My Baltimore: Teens Speak about the Hurdles They Face

Published on: August 1, 2019

My Baltimore: Teens Speak about the Hurdles They Face
Donovan Adams, Alicia J. Mason (a social worker and mental health clinician at Bluford Drew Jemison), Shannon Singletary, and student, Joshua Bell, at the July 17 premiere.

Neumann alumna produces unique film

My Baltimore is a 54-minute film which gives teenagers in the city a platform to speak about the experiences that interfere with their academic success and healthy family relationships. It is the brainchild of Shannon Singletary, a 2010 Neumann University alumna, and Coach Donovan Adams. Both are educators in Baltimore City schools.

Singletary describes the film as a series of interviews with four students, 15-17 years old, and their parents. The youngsters, all students at Bluford Drew Jemison STEM Academy, also engage in role playing with their parents and participate in what Singletary describes as a “restorative circle,” a discussion to analyze a specific action and assist those involved in understanding the effect of the behavior on all concerned.

Students identify fatherlessness, grieving from gun violence, neglect, and domestic violence as their adverse childhood experiences. According to Singletary, “These traumas serve as barriers to their success in school as well as building family relationships; however, talking about their traumas serves as a healing process where students become self-aware of triggers and learn coping skills to manage them.”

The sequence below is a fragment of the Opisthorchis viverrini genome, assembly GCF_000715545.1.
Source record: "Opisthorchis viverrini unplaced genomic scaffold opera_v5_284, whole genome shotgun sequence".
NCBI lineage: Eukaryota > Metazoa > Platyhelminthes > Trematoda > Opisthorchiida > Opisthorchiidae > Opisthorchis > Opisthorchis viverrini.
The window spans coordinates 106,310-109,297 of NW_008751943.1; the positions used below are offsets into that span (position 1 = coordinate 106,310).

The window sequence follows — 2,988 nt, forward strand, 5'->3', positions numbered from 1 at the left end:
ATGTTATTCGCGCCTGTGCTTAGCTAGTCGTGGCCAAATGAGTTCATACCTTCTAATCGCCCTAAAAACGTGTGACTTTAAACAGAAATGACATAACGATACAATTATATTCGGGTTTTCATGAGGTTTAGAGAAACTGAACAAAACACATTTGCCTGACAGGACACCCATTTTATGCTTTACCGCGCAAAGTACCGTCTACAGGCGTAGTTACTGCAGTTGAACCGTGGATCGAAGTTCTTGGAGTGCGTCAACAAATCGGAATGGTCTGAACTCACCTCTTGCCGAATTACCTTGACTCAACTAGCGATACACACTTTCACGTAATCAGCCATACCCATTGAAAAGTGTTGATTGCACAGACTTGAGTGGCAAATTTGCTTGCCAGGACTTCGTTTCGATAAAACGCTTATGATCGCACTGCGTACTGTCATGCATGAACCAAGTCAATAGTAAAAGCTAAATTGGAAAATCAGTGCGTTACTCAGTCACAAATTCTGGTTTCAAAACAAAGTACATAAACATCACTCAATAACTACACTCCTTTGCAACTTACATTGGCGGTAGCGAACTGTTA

The film was funded by a Title I grant which permits the state to award federal money to local school districts to improve academic performance and parent involvement. An English and Secondary Education major at Neumann, Singletary wrote the grant proposal and served as executive officer for the production of the film. Adams was executive director.

“We began the project on March 20,” she explains, “and finished in two months. We met two times each week and recorded 16 hours of footage.”

The trailer for the film highlights its unusual approach to the interviews, using extreme close-ups of the students. Often, the screen is filled with only a section of each youngster’s face, creating a proximity that can feel unnerving.

“It’s so raw,” Singletary admits. “That’s one of the reasons we always have a Q&A after the film.”

The public debut of My Baltimore was on July 17 at Morgan State University’s fine arts center. Singletary will consider the project a success if it generates resources for students in Baltimore, results in some policy changes, and becomes self-sustaining.

“This is absolutely the beginning. We need to do another one,” she said.





We can't wait to connect with you each week!